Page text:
Among the hot topics of discussion on the agenda at SIAL are:

The Drive: Click and Collect Food E-Commerce
France’s first retail drive-in opened for business in Marcq-en-Baroeul, close to Lille, back in 2004. In recent years the concept of ordering online and picking up products without leaving the comfort of one’s car has rolled on. There are now almost 3,000 drives throughout the country, and it is expected that they will generate approximately 5 billion euros in turnover in 2014.

For consumers the interest is two-fold: the prices are the same as those offered in-store, but buyers no longer have to physically step into the shop to make purchases.

The trend is catching on in other countries too. In the United States, Walmart launched an experiment at the beginning of this year with 11 sites in Denver, which has since been extended to 30 locations. In France, Leclerc is the leader of this market with 500 sites that took in 1.5 billion euros in turnover during 2013.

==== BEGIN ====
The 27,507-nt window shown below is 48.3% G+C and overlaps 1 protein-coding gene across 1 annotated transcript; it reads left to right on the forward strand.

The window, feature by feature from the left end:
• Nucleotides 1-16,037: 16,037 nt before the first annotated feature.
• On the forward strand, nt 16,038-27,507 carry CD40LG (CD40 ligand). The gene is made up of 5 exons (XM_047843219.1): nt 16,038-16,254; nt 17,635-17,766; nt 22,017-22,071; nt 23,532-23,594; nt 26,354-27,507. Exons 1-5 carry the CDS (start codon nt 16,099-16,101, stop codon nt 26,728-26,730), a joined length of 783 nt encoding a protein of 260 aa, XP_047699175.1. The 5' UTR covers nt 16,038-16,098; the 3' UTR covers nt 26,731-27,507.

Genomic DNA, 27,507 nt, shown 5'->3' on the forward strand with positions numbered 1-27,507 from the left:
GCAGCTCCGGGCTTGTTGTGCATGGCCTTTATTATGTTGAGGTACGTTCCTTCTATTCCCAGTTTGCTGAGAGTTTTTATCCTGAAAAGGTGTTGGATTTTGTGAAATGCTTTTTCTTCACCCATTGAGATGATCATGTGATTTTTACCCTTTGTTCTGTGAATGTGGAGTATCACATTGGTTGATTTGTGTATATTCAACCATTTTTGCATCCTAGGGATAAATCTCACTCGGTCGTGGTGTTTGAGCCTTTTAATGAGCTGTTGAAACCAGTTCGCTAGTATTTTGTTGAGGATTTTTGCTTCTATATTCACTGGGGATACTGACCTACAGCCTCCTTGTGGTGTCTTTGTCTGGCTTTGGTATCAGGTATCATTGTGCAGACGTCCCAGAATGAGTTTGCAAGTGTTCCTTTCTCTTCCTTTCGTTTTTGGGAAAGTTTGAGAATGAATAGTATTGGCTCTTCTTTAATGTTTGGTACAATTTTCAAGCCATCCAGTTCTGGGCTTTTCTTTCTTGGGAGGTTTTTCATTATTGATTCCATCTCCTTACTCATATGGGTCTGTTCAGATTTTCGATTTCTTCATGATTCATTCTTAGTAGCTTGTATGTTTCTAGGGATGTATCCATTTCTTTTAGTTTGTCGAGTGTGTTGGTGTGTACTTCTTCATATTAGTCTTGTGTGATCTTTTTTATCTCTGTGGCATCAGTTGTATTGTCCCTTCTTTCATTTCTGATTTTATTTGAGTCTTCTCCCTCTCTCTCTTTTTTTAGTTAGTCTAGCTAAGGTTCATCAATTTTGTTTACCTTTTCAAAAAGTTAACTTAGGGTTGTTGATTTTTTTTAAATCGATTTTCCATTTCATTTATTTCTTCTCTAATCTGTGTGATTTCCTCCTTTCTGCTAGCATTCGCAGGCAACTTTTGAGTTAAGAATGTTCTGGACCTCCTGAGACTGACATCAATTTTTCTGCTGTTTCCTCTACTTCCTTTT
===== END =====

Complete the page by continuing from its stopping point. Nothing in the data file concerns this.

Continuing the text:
Valorization of Market Areas
With the increasing importance of drives and e-commerce, brands are beginning to re-assess the in-store shopping experience. Their aim is to, once again, encourage consumers to visit shops within the store, including sections that highlight fruits and vegetables, baked goods, red meat, seafood and frozen food. New presentation techniques and skilled human interaction are keys to success, and the products are carefully selected. In Toronto, Longos, a local, independent chain, places great value in its in-store market area, and been rewarded for the effort.

Brand Price Competition Intensifies